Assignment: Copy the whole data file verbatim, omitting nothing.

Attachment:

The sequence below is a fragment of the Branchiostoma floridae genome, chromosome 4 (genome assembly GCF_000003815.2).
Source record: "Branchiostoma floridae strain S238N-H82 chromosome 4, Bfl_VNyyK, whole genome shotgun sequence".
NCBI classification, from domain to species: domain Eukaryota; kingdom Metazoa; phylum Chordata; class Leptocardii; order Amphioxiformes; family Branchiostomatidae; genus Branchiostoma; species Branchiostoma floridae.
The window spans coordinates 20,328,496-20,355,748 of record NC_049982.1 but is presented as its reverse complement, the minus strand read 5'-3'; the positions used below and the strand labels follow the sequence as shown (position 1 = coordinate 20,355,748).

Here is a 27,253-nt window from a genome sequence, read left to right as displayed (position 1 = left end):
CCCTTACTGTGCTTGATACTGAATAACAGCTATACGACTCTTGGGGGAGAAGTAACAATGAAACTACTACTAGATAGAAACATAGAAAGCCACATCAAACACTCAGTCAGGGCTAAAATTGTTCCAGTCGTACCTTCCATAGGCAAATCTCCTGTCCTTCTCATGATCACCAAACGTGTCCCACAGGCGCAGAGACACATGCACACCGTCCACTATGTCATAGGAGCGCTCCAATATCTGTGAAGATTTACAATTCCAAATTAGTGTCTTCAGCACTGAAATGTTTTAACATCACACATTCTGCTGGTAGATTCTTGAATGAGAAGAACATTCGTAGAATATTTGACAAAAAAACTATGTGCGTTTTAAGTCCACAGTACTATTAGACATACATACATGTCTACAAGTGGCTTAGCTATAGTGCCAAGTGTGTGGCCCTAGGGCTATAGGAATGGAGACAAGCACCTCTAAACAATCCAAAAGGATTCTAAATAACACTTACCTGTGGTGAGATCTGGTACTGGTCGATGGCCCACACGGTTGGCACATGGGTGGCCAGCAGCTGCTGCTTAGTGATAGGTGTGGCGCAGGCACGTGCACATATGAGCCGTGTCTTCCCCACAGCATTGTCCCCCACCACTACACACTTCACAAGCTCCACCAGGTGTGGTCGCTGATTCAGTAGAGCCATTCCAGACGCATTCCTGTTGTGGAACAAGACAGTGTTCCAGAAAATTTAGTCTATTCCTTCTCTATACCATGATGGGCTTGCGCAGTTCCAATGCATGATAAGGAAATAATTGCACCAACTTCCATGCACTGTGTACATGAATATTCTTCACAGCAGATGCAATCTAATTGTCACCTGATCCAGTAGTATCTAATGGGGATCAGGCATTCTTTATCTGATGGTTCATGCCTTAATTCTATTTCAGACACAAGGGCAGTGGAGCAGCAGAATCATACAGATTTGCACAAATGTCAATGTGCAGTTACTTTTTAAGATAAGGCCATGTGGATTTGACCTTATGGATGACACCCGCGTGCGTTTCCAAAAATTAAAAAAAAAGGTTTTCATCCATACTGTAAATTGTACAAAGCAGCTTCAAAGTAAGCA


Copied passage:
The sequence below is a fragment of the Branchiostoma floridae genome, chromosome 4 (genome assembly GCF_000003815.2).
Source record: "Branchiostoma floridae strain S238N-H82 chromosome 4, Bfl_VNyyK, whole genome shotgun sequence".
NCBI classification, from domain to species: domain Eukaryota; kingdom Metazoa; phylum Chordata; class Leptocardii; order Amphioxiformes; family Branchiostomatidae; genus Branchiostoma; species Branchiostoma floridae.
The window spans coordinates 20,328,496-20,355,748 of record NC_049982.1 but is presented as its reverse complement, the minus strand read 5'-3'; the positions used below and the strand labels follow the sequence as shown (position 1 = coordinate 20,355,748).

Here is a 27,253-nt window from a genome sequence, read left to right as displayed (position 1 = left end):
CCCTTACTGTGCTTGATACTGAATAACAGCTATACGACTCTTGGGGGAGAAGTAACAATGAAACTACTACTAGATAGAAACATAGAAAGCCACATCAAACACTCAGTCAGGGCTAAAATTGTTCCAGTCGTACCTTCCATAGGCAAATCTCCTGTCCTTCTCATGATCACCAAACGTGTCCCACAGGCGCAGAGACACATGCACACCGTCCACTATGTCATAGGAGCGCTCCAATATCTGTGAAGATTTACAATTCCAAATTAGTGTCTTCAGCACTGAAATGTTTTAACATCACACATTCTGCTGGTAGATTCTTGAATGAGAAGAACATTCGTAGAATATTTGACAAAAAAACTATGTGCGTTTTAAGTCCACAGTACTATTAGACATACATACATGTCTACAAGTGGCTTAGCTATAGTGCCAAGTGTGTGGCCCTAGGGCTATAGGAATGGAGACAAGCACCTCTAAACAATCCAAAAGGATTCTAAATAACACTTACCTGTGGTGAGATCTGGTACTGGTCGATGGCCCACACGGTTGGCACATGGGTGGCCAGCAGCTGCTGCTTAGTGATAGGTGTGGCGCAGGCACGTGCACATATGAGCCGTGTCTTCCCCACAGCATTGTCCCCCACCACTACACACTTCACAAGCTCCACCAGGTGTGGTCGCTGATTCAGTAGAGCCATTCCAGACGCATTCCTGTTGTGGAACAAGACAGTGTTCCAGAAAATTTAGTCTATTCCTTCTCTATACCATGATGGGCTTGCGCAGTTCCAATGCATGATAAGGAAATAATTGCACCAACTTCCATGCACTGTGTACATGAATATTCTTCACAGCAGATGCAATCTAATTGTCACCTGATCCAGTAGTATCTAATGGGGATCAGGCATTCTTTATCTGATGGTTCATGCCTTAATTCTATTTCAGACACAAGGGCAGTGGAGCAGCAGAATCATACAGATTTGCACAAATGTCAATGTGCAGTTACTTTTTAAGATAAGGCCATGTGGATTTGACCTTATGGATGACACCCGCGTGCGTTTCCAAAAATTAAAAAAAAAGGTTTTCATCCATACTGTAAATTGTACAAAGCAGCTTCAAAGTAAGCA